Tokenized Warfare: Cryptocurrency in Conflict Zones
Feb. 09, 2024.
3 min. read. Interactions
Amidst global conflict, crypto emerges as a double-edged sword, funding both liberation and oppression. Explore its controversial role in the world's deadliest struggles.
War is good for absolutely nothing. Yet the reality is that at this very second there are conflicts raging that disrupt and destroy the lives of millions. It’s against this dark background that crypto has found a morbid use-case, to channel funds freely to various entities that are prosecuting violence against others, and a way for resistance fighters to access funds. As a way to continue some semblance of normality.
It’s hard to bank when your bank has become a bunker. When the systems-architecture of a country disintegrates under the horrors of war, the financial system is often the first to break. Cryptocurrency, a standalone system of transactions, accounting and payments that’s uniquely resistant to the shocks of the real world, is a perfect, and now prevalent, candidate to get the money to where it’s needed most.
Crypto is censorship resistant. If an oppressor switches off its citizens’s access to money, crypto allows them to continue as they were. Crypto has superb remittance capabilities. A transaction doesn’t care if you’re in Tulsa or Timbuktu – the price is the same. Crypto is also pseudo-anonymous. An agent who is persona non grata to the traditional financial system, dominated as it is by powerful Western countries, can still operate and receive funds. Jurisdictions that traditionally struggle with access to banking and which are major conflict zones top the charts for Bitcoin searches.
You mean crypto is funding terrorism!? That’s appalling! Well yes, it is – depending on what you define as a terrorist. It’s far beyond the scope of this tech junkie to comment on who is a freedom fighter and who is a terrorist, who is right and who is wrong, on each and every one of the world’s multifarious conflicts, just to note that a decentralised ledger doesn’t care who you are. It just works – no matter the situation, and it works both ways.
Crypto has provided enormous humanitarian relief to those in conflict zones. Citizens fleeing Ukraine have been beneficiaries of extensive crypto donations, and the Ukrainian government has received $0.225 billion in its fight against the Russian invasion. Similarly, Russian-financiers frozen out of traditional payment rails due to sanctions have resorted to using crypto to finance their campaign, and Hamas has received plenty of funding through the Tron network. Crypto continues its use-case of being an out-of-context asset – booming in times of trouble.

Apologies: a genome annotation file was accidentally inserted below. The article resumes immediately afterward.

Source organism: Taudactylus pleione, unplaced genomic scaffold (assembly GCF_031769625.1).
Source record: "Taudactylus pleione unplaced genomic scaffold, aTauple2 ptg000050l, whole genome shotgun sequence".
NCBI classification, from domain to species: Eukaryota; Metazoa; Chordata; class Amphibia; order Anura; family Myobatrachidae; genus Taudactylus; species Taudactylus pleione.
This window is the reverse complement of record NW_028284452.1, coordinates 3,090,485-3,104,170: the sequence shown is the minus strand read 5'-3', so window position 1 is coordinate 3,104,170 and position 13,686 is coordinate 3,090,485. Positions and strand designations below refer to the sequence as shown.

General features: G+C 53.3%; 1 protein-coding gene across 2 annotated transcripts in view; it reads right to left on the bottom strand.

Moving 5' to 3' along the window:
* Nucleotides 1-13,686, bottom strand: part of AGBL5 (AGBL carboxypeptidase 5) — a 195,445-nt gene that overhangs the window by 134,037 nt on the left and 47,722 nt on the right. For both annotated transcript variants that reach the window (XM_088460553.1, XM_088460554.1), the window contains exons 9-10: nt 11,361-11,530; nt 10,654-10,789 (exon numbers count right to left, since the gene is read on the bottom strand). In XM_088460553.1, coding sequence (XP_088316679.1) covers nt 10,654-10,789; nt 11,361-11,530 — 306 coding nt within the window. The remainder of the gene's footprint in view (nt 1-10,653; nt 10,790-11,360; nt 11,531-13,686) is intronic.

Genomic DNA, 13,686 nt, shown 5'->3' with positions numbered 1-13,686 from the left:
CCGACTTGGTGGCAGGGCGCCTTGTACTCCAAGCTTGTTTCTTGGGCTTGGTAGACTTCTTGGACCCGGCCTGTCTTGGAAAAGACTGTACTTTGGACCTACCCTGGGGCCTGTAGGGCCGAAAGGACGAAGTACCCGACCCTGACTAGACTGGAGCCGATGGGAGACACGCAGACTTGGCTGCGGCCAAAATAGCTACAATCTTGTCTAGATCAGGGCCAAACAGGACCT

So, is crypto a tool of liberation or of oppression? Should the Powers That Be choose to blacklist a certain nation or entity, crypto provides an easy way for that entity to continue its machinations. For Ukrainians and Palestians and Houthis and whoever else feels oppressed, crypto provides a lifeline of financial and banking access when the rest of their world falls apart.
To many, crypto’s use in war-financing is yet another black stain on its reputation, a further stamp of its association with the illicit, the illegal, and the lethal. The ledger has no morality, and it is not under the control of any moral arbiter, any centralised power. That is its very purpose. It’s easy to condemn crypto when you’re on the side of the would-be moral arbiter.
Yet you never know when the tables may turn, when suddenly you find yourself on the wrong side of history – as millions do all over the world daily, sometimes surprisingly – and you need a way to continue your life. ‘Commit a crime and the earth is made of glass.’ Such a reality is alien until it happens to you. Crypto remains on your side even when the institutions militate against you.
Systems are fragile. Authorities change. The ledger is eternal. So, although crypto is buying guns used to kill people, equipping terrorists, and fueling tanks marching across borders, it is also doing the opposite. Buying crucial aid, giving the unbanked a system of money, and putting food in the mouths of the desperate, and medicine in the hands of the dying. The ledger is not evil, we are. At least with a decentralised ledger, no one gets to choose which side is which.